Casanova died in 1798, but nothing was heard of the Memoirs (which the Prince de Ligne, in his own Memoirs, tells us that Casanova had read to him, and in which he found ‘du dyamatique, de la rapidite, du comique, de la philosophie, des choses neuves, sublimes, inimitables meme’) until the year 1820, when a certain Carlo Angiolini brought to the publishing house of Brockhaus, in Leipzig, a manuscript entitled Histoire de ma vie jusqu a l’an 1797, in the handwriting of Casanova. This manuscript, which I have examined at Leipzig, is written on foolscap paper, rather rough and yellow; it is written on both sides of the page, and in sheets or quires; here and there the paging shows that some pages have been omitted, and in their place are smaller sheets of thinner and whiter paper, all in Casanova’s handsome, unmistakable handwriting. The manuscript is done up in twelve bundles, corresponding with the twelve volumes of the original edition; and only in one place is there a gap. The fourth and fifth chapters of the twelfth volume are missing, as the editor of the original edition points out, adding: ‘It is not probable that these two chapters have been withdrawn from the manuscript of Casanova by a strange hand; everything leads us to believe that the author himself suppressed them, in the intention, no doubt, of re-writing them, but without having found time to do so.’ The manuscript ends abruptly with the year 1774, and not with the year 1797, as the title would lead us to suppose.
This manuscript, in its original state, has never been printed. Herr Brockhaus, on obtaining possession of the manuscript, had it translated into German by Wilhelm Schutz, but with many omissions and alterations, and published this translation, volume by volume, from 1822 to 1828, under the title, ‘Aus den Memoiren des Venetianers Jacob Casanova de Seingalt.’ While the German edition was in course of publication, Herr Brockhaus employed a certain Jean Laforgue, a professor of the French language at Dresden, to revise the original manuscript, correcting Casanova’s vigorous, but at times incorrect, and often somewhat Italian, French according to his own notions of elegant writing, suppressing passages which seemed too free-spoken from the point of view of morals and of politics, and altering the names of some of the persons referred to, or replacing those names by initials. This revised text was published in twelve volumes, the first two in 1826, the third and fourth in 1828, the fifth to the eighth in 1832, and the ninth to the twelfth in 1837; the first four bearing the imprint of Brockhaus at Leipzig and Ponthieu et Cie at Paris; the next four the imprint of Heideloff et Campe at Paris; and the last four nothing but ‘A Bruxelles.’ The volumes are all uniform, and were all really printed for the firm of Brockhaus. This, however far from representing the real text, is the only authoritative edition, and my references throughout this article will always be to this edition.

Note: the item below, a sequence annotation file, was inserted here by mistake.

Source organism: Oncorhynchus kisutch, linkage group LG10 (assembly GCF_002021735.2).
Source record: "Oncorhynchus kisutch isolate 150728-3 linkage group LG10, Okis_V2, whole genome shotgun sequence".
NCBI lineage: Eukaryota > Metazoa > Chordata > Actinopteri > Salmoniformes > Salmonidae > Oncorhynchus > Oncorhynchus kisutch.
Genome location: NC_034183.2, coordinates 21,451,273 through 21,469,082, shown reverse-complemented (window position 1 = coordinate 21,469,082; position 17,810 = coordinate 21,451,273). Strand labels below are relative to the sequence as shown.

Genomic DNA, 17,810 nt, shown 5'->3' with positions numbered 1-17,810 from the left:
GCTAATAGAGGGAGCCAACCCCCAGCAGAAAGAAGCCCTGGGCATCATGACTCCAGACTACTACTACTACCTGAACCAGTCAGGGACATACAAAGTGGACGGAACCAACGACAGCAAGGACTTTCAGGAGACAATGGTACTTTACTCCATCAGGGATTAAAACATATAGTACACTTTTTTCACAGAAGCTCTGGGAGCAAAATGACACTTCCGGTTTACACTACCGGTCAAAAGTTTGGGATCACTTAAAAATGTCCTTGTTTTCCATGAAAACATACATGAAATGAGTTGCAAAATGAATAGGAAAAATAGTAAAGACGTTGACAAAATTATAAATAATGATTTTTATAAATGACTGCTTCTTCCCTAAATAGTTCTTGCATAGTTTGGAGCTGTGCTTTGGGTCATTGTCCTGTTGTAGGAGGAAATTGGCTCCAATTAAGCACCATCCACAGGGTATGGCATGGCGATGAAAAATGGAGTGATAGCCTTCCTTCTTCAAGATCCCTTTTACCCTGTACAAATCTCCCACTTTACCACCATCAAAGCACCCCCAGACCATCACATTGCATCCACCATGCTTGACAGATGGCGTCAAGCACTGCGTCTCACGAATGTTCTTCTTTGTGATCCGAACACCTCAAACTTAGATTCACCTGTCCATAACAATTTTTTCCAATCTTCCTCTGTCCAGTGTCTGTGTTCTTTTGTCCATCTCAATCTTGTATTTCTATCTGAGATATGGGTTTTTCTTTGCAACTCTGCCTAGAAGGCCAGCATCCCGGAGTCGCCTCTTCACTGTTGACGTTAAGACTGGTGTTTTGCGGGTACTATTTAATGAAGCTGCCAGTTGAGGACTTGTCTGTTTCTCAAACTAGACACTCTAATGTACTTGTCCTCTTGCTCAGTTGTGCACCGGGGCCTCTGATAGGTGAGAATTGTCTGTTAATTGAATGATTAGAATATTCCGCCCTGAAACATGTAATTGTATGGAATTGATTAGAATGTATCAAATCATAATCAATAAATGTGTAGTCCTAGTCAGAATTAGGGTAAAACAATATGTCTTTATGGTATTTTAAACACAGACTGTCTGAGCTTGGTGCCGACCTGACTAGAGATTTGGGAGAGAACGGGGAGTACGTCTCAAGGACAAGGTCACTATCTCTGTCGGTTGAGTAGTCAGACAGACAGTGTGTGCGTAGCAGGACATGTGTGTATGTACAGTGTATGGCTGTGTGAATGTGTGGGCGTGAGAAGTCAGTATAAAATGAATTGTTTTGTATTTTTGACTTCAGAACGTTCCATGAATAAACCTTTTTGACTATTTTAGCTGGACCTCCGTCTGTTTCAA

In turning over the manuscript at Leipzig, I read some of the suppressed passages, and regretted their suppression; but Herr Brockhaus, the present head of the firm, assured me that they are not really very considerable in number. The damage, however, to the vivacity of the whole narrative, by the persistent alterations of M. Laforgue, is incalculable. I compared many passages, and found scarcely three consecutive sentences untouched. Herr Brockhaus (whose courtesy I cannot sufficiently acknowledge) was kind enough to have a passage copied out for me, which I afterwards read over, and checked word by word. In this passage Casanova says, for instance: ‘Elle venoit presque tous les jours lui faire une belle visite.’ This is altered into: ‘Cependant chaque jour Therese venait lui faire une visite.’ Casanova says that some one ‘avoit, comme de raison, forme le projet d’allier Dieu avec le diable.’ This is made to read: ‘Qui, comme de raison, avait saintement forme le projet d’allier les interets du ciel aux oeuvres de ce monde.’ Casanova tells us that Therese would not commit a mortal sin ‘pour devenir reine du monde;’ pour une couronne,’ corrects the indefatigable Laforgue. ‘Il ne savoit que lui dire’ becomes ‘Dans cet etat de perplexite;’ and so forth. It must, therefore, be realized that the Memoirs, as we have them, are only a kind of pale tracing of the vivid colours of the original.